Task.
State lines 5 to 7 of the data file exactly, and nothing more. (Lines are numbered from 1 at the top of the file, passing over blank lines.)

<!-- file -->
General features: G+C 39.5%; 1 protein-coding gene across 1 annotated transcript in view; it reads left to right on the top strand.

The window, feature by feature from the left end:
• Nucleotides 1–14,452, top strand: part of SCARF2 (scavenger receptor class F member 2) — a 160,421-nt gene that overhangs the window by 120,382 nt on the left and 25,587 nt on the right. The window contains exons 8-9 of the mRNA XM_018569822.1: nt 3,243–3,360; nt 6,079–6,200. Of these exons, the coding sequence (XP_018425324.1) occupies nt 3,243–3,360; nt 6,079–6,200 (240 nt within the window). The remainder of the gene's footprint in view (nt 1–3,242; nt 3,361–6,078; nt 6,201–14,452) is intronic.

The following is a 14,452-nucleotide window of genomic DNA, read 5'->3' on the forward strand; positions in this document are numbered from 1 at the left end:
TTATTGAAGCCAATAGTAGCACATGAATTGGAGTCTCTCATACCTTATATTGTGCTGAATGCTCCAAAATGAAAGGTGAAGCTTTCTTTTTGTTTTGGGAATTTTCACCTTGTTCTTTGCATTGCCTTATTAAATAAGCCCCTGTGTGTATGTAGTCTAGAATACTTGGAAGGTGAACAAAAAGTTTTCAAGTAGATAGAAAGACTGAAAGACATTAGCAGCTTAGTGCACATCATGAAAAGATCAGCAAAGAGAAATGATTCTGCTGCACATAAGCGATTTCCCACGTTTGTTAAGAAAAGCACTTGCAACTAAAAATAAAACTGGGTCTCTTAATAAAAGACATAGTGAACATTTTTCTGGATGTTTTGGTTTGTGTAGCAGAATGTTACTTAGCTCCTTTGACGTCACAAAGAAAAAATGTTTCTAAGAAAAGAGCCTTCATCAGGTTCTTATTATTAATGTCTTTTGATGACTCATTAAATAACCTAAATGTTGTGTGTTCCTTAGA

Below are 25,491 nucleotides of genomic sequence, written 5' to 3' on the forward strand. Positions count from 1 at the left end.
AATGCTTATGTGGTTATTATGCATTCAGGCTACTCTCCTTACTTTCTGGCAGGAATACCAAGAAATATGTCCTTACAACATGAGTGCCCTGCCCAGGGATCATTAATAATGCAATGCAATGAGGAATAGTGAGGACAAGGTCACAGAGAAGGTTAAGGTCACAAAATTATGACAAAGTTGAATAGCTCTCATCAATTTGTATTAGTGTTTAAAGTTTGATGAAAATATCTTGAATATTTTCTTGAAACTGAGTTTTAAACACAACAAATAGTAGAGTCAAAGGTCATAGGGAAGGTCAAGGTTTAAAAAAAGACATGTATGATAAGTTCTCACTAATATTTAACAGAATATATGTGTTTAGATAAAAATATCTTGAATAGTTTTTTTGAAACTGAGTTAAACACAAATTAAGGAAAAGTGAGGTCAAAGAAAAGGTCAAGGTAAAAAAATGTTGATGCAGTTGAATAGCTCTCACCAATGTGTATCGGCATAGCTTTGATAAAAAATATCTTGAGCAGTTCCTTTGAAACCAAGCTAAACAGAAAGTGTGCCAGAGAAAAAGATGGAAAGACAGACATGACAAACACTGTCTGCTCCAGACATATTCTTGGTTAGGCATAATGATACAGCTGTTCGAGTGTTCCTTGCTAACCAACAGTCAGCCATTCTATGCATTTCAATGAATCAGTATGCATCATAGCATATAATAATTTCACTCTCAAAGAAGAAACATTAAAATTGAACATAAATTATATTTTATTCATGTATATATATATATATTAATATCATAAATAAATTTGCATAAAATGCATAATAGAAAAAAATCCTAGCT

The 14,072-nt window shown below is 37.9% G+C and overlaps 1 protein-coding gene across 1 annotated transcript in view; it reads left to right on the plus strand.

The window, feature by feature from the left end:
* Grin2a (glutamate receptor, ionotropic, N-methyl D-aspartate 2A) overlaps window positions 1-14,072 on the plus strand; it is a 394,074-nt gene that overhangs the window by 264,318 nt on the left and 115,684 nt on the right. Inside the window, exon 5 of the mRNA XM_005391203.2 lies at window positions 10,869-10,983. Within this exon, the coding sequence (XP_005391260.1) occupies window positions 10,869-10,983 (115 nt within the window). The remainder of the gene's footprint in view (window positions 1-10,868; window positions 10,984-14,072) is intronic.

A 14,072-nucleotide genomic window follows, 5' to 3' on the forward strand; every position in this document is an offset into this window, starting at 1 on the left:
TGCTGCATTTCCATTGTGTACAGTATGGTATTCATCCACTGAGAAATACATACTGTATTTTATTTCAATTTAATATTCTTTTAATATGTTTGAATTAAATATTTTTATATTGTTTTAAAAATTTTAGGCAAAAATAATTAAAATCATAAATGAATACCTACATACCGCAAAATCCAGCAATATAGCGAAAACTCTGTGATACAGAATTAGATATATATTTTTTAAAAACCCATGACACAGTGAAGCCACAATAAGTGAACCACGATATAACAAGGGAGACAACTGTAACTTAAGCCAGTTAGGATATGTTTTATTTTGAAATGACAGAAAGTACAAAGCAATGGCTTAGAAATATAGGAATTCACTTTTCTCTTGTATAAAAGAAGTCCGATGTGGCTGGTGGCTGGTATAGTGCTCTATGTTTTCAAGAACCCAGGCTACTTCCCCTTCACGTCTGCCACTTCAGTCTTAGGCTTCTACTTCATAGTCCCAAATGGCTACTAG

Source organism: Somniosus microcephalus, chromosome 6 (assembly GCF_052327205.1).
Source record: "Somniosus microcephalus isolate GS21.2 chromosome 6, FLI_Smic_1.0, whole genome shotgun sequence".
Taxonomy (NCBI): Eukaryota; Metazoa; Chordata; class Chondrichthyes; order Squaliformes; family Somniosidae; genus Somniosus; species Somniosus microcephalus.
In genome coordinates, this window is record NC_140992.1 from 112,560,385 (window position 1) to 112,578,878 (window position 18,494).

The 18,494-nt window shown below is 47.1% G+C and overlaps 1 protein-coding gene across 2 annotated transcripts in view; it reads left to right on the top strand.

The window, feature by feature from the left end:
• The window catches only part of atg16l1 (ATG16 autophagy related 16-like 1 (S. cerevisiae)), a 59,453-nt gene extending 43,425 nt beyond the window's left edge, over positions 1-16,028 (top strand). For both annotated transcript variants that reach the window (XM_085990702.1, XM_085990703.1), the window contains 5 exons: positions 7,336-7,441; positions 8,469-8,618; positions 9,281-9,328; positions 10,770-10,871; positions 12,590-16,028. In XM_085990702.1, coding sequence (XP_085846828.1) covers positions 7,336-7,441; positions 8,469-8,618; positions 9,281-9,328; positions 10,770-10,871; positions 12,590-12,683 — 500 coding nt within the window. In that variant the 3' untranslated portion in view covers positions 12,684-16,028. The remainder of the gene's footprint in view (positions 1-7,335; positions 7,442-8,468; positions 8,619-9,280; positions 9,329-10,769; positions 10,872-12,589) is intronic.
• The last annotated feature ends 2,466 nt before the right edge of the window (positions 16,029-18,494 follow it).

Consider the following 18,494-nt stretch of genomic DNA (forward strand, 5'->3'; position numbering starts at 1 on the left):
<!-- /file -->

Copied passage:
TTATTGAAGCCAATAGTAGCACATGAATTGGAGTCTCTCATACCTTATATTGTGCTGAATGCTCCAAAATGAAAGGTGAAGCTTTCTTTTTGTTTTGGGAATTTTCACCTTGTTCTTTGCATTGCCTTATTAAATAAGCCCCTGTGTGTATGTAGTCTAGAATACTTGGAAGGTGAACAAAAAGTTTTCAAGTAGATAGAAAGACTGAAAGACATTAGCAGCTTAGTGCACATCATGAAAAGATCAGCAAAGAGAAATGATTCTGCTGCACATAAGCGATTTCCCACGTTTGTTAAGAAAAGCACTTGCAACTAAAAATAAAACTGGGTCTCTTAATAAAAGACATAGTGAACATTTTTCTGGATGTTTTGGTTTGTGTAGCAGAATGTTACTTAGCTCCTTTGACGTCACAAAGAAAAAATGTTTCTAAGAAAAGAGCCTTCATCAGGTTCTTATTATTAATGTCTTTTGATGACTCATTAAATAACCTAAATGTTGTGTGTTCCTTAGA

Below are 25,491 nucleotides of genomic sequence, written 5' to 3' on the forward strand. Positions count from 1 at the left end.
AATGCTTATGTGGTTATTATGCATTCAGGCTACTCTCCTTACTTTCTGGCAGGAATACCAAGAAATATGTCCTTACAACATGAGTGCCCTGCCCAGGGATCATTAATAATGCAATGCAATGAGGAATAGTGAGGACAAGGTCACAGAGAAGGTTAAGGTCACAAAATTATGACAAAGTTGAATAGCTCTCATCAATTTGTATTAGTGTTTAAAGTTTGATGAAAATATCTTGAATATTTTCTTGAAACTGAGTTTTAAACACAACAAATAGTAGAGTCAAAGGTCATAGGGAAGGTCAAGGTTTAAAAAAAGACATGTATGATAAGTTCTCACTAATATTTAACAGAATATATGTGTTTAGATAAAAATATCTTGAATAGTTTTTTTGAAACTGAGTTAAACACAAATTAAGGAAAAGTGAGGTCAAAGAAAAGGTCAAGGTAAAAAAATGTTGATGCAGTTGAATAGCTCTCACCAATGTGTATCGGCATAGCTTTGATAAAAAATATCTTGAGCAGTTCCTTTGAAACCAAGCTAAACAGAAAGTGTGCCAGAGAAAAAGATGGAAAGACAGACATGACAAACACTGTCTGCTCCAGACATATTCTTGGTTAGGCATAATGATACAGCTGTTCGAGTGTTCCTTGCTAACCAACAGTCAGCCATTCTATGCATTTCAATGAATCAGTATGCATCATAGCATATAATAATTTCACTCTCAAAGAAGAAACATTAAAATTGAACATAAATTATATTTTATTCATGTATATATATATATATTAATATCATAAATAAATTTGCATAAAATGCATAATAGAAAAAAATCCTAGCT